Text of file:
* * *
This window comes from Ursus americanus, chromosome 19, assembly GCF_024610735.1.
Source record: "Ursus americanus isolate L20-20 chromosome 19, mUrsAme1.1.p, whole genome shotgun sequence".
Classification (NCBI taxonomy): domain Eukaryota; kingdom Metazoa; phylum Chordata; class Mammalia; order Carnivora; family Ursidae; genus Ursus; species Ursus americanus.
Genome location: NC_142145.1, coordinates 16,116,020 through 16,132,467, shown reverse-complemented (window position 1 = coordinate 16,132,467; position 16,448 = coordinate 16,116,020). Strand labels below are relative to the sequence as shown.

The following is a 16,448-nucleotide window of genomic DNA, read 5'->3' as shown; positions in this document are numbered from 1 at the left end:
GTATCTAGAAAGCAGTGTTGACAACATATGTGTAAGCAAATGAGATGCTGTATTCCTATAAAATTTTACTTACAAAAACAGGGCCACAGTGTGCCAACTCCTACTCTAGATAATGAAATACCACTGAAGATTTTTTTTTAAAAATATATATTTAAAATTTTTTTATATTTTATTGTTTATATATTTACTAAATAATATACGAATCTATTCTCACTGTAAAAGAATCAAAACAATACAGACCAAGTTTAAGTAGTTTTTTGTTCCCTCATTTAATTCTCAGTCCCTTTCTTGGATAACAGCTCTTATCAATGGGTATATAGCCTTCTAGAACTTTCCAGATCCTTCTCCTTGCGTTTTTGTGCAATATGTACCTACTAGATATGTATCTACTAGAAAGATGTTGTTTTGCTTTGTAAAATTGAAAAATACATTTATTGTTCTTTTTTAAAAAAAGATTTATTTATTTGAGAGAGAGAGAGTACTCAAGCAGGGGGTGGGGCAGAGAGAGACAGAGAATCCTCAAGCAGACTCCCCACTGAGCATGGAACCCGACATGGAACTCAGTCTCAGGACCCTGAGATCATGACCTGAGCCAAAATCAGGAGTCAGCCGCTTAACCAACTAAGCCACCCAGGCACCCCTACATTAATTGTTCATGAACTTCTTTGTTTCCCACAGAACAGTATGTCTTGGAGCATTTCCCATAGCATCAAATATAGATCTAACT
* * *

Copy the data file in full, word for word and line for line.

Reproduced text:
This window comes from Ursus americanus, chromosome 19, assembly GCF_024610735.1.
Source record: "Ursus americanus isolate L20-20 chromosome 19, mUrsAme1.1.p, whole genome shotgun sequence".
Classification (NCBI taxonomy): domain Eukaryota; kingdom Metazoa; phylum Chordata; class Mammalia; order Carnivora; family Ursidae; genus Ursus; species Ursus americanus.
Genome location: NC_142145.1, coordinates 16,116,020 through 16,132,467, shown reverse-complemented (window position 1 = coordinate 16,132,467; position 16,448 = coordinate 16,116,020). Strand labels below are relative to the sequence as shown.

The following is a 16,448-nucleotide window of genomic DNA, read 5'->3' as shown; positions in this document are numbered from 1 at the left end:
GTATCTAGAAAGCAGTGTTGACAACATATGTGTAAGCAAATGAGATGCTGTATTCCTATAAAATTTTACTTACAAAAACAGGGCCACAGTGTGCCAACTCCTACTCTAGATAATGAAATACCACTGAAGATTTTTTTTTAAAAATATATATTTAAAATTTTTTTATATTTTATTGTTTATATATTTACTAAATAATATACGAATCTATTCTCACTGTAAAAGAATCAAAACAATACAGACCAAGTTTAAGTAGTTTTTTGTTCCCTCATTTAATTCTCAGTCCCTTTCTTGGATAACAGCTCTTATCAATGGGTATATAGCCTTCTAGAACTTTCCAGATCCTTCTCCTTGCGTTTTTGTGCAATATGTACCTACTAGATATGTATCTACTAGAAAGATGTTGTTTTGCTTTGTAAAATTGAAAAATACATTTATTGTTCTTTTTTAAAAAAAGATTTATTTATTTGAGAGAGAGAGAGTACTCAAGCAGGGGGTGGGGCAGAGAGAGACAGAGAATCCTCAAGCAGACTCCCCACTGAGCATGGAACCCGACATGGAACTCAGTCTCAGGACCCTGAGATCATGACCTGAGCCAAAATCAGGAGTCAGCCGCTTAACCAACTAAGCCACCCAGGCACCCCTACATTAATTGTTCATGAACTTCTTTGTTTCCCACAGAACAGTATGTCTTGGAGCATTTCCCATAGCATCAAATATAGATCTAACT